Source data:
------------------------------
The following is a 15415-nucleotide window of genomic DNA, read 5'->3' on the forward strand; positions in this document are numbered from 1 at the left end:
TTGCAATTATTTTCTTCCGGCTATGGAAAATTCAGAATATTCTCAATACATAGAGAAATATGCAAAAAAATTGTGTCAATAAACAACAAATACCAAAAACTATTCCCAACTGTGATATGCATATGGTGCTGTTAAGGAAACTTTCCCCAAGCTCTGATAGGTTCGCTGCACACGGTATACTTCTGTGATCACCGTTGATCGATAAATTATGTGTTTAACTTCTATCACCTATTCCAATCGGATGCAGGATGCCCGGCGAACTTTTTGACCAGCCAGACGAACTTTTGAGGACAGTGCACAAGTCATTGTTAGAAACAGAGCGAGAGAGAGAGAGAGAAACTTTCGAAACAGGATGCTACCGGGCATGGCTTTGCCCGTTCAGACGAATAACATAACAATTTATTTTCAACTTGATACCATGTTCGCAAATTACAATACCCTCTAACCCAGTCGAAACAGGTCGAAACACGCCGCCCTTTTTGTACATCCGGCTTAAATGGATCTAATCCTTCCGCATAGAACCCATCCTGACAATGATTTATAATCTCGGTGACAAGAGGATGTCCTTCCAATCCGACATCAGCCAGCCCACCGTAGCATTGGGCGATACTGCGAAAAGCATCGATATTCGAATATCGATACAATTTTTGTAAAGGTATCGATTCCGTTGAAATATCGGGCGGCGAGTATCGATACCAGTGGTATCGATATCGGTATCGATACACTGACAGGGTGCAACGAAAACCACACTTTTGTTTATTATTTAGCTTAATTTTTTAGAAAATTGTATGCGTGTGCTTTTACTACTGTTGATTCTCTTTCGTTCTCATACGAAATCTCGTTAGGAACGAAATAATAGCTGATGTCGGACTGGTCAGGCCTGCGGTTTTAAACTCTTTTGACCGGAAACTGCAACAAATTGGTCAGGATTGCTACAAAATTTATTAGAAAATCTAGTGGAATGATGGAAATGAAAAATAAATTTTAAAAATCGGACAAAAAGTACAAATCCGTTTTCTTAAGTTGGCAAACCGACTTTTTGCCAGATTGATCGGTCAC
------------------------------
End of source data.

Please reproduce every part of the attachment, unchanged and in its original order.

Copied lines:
The following is a 15415-nucleotide window of genomic DNA, read 5'->3' on the forward strand; positions in this document are numbered from 1 at the left end:
TTGCAATTATTTTCTTCCGGCTATGGAAAATTCAGAATATTCTCAATACATAGAGAAATATGCAAAAAAATTGTGTCAATAAACAACAAATACCAAAAACTATTCCCAACTGTGATATGCATATGGTGCTGTTAAGGAAACTTTCCCCAAGCTCTGATAGGTTCGCTGCACACGGTATACTTCTGTGATCACCGTTGATCGATAAATTATGTGTTTAACTTCTATCACCTATTCCAATCGGATGCAGGATGCCCGGCGAACTTTTTGACCAGCCAGACGAACTTTTGAGGACAGTGCACAAGTCATTGTTAGAAACAGAGCGAGAGAGAGAGAGAGAAACTTTCGAAACAGGATGCTACCGGGCATGGCTTTGCCCGTTCAGACGAATAACATAACAATTTATTTTCAACTTGATACCATGTTCGCAAATTACAATACCCTCTAACCCAGTCGAAACAGGTCGAAACACGCCGCCCTTTTTGTACATCCGGCTTAAATGGATCTAATCCTTCCGCATAGAACCCATCCTGACAATGATTTATAATCTCGGTGACAAGAGGATGTCCTTCCAATCCGACATCAGCCAGCCCACCGTAGCATTGGGCGATACTGCGAAAAGCATCGATATTCGAATATCGATACAATTTTTGTAAAGGTATCGATTCCGTTGAAATATCGGGCGGCGAGTATCGATACCAGTGGTATCGATATCGGTATCGATACACTGACAGGGTGCAACGAAAACCACACTTTTGTTTATTATTTAGCTTAATTTTTTAGAAAATTGTATGCGTGTGCTTTTACTACTGTTGATTCTCTTTCGTTCTCATACGAAATCTCGTTAGGAACGAAATAATAGCTGATGTCGGACTGGTCAGGCCTGCGGTTTTAAACTCTTTTGACCGGAAACTGCAACAAATTGGTCAGGATTGCTACAAAATTTATTAGAAAATCTAGTGGAATGATGGAAATGAAAAATAAATTTTAAAAATCGGACAAAAAGTACAAATCCGTTTTCTTAAGTTGGCAAACCGACTTTTTGCCAGATTGATCGGTCAC